Malaysia Airlines Flight 370

Today is the 30th day and possibly the last day to detect any signal from missing Malaysia Airlines Flight 370. The nearly month-long search to detect pulses from the pingers of the plane’s flight and communications boxes has led an international search to find the plane to the southern Indian Ocean, west of Australia. The batteries in the plane’s boxes run out in 30 days. Malaysia Airlines Flight 370 vanished from radar shortly after it took off from Kuala Lumpur, Malaysia on March 8th. It had 239 people on board and was headed to Beijing, China.

Government officals using radar data concluded the plane flew north of Indonesia and then south toward the Indian Ocean, reports, as the search operations continue in the Indian Ocean.

An Australian naval vessel, the Ocean Shield, with sophisticated listening equipment detected “an acoustic noise” in another area of the Indian Ocean, CNN reports. The British HMS Echo equipped with advanced detection devices also is on its way to where a Chinese ship picked up signals. Australian search officials say its likely one of these vessels will arrive in the search zone early Monday.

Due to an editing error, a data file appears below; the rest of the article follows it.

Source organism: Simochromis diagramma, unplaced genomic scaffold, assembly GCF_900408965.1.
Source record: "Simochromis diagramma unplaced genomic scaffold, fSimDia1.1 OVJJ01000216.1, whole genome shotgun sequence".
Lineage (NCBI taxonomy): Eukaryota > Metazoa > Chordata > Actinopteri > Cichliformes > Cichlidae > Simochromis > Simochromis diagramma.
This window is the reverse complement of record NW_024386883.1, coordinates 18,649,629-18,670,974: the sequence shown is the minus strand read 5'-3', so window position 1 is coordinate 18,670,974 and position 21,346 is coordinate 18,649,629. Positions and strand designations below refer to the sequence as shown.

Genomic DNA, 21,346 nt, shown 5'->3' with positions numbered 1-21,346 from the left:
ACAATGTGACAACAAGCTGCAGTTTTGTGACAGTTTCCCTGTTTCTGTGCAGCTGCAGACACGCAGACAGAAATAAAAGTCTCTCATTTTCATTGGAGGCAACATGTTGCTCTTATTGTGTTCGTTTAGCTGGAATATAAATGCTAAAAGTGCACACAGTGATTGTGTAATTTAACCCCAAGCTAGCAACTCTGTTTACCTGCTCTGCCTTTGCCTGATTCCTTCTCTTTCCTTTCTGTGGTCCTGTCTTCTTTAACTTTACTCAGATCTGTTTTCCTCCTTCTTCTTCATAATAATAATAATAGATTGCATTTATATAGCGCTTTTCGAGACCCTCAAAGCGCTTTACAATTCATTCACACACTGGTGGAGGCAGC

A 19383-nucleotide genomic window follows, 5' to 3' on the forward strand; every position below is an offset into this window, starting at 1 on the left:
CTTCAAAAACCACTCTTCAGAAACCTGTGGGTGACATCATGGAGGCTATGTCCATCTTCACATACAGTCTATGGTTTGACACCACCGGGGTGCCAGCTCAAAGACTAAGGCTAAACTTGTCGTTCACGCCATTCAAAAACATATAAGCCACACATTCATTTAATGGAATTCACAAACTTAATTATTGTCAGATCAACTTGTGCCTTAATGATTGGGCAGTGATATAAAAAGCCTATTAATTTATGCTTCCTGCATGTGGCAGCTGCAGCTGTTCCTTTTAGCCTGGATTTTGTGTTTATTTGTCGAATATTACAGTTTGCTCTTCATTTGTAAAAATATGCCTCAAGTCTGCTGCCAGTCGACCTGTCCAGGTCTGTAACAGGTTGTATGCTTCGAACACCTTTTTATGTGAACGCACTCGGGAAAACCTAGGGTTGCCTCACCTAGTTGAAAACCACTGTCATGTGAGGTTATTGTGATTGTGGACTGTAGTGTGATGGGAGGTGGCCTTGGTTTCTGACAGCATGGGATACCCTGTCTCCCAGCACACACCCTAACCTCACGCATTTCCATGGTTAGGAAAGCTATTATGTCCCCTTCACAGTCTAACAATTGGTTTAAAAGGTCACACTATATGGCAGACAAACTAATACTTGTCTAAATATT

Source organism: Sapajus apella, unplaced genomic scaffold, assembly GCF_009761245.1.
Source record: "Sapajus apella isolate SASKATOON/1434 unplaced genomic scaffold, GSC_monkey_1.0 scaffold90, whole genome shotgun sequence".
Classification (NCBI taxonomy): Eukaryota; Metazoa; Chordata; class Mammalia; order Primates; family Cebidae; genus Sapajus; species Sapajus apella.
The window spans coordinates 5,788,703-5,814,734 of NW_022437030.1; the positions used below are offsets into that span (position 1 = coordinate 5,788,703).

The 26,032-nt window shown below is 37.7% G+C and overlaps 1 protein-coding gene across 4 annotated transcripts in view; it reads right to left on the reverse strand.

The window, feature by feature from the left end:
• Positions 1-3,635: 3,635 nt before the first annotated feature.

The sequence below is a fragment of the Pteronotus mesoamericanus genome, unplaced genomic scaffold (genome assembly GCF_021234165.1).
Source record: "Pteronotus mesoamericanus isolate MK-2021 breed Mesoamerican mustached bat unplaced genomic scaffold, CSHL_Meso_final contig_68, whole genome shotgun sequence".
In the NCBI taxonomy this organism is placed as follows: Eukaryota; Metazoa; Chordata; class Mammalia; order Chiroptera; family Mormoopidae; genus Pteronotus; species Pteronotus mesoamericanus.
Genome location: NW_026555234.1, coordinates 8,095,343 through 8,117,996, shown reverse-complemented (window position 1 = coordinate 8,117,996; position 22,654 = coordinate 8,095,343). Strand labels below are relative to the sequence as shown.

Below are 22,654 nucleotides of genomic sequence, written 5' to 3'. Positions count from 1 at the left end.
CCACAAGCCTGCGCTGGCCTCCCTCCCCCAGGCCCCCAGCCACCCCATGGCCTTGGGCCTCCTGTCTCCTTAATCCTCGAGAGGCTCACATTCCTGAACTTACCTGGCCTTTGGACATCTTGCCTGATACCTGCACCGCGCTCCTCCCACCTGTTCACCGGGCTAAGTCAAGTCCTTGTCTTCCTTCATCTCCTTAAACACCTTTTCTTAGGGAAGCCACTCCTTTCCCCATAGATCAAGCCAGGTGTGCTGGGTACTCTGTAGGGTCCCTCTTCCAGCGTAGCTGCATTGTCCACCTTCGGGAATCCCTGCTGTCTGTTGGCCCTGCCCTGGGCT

On Saturday, China’s official news agency, Xinhua, reported one pulse detected on Friday and a second pulse detected on Saturday by a Chinese ship, Haixun 01, in the search area. Xinhua also reported a Chinese air force plane also saw floating white objects in the search area, northwest of Perth, Australia.

“The characteristics reported are consistent with the aircraft black box,” said Angus Houston, Australia’s Air Chief Marshal, the chief coordinator of the Joint Agency Coordination Center, in an emailed statement this weekend. “A number of white objects were also sighted on the surface about 90 kilometers (56 miles) from the detection area. However, there is no confirmation at this stage that the signals and the objects are related to the missing aircraft.”

Information from USA Today also was used in this report.

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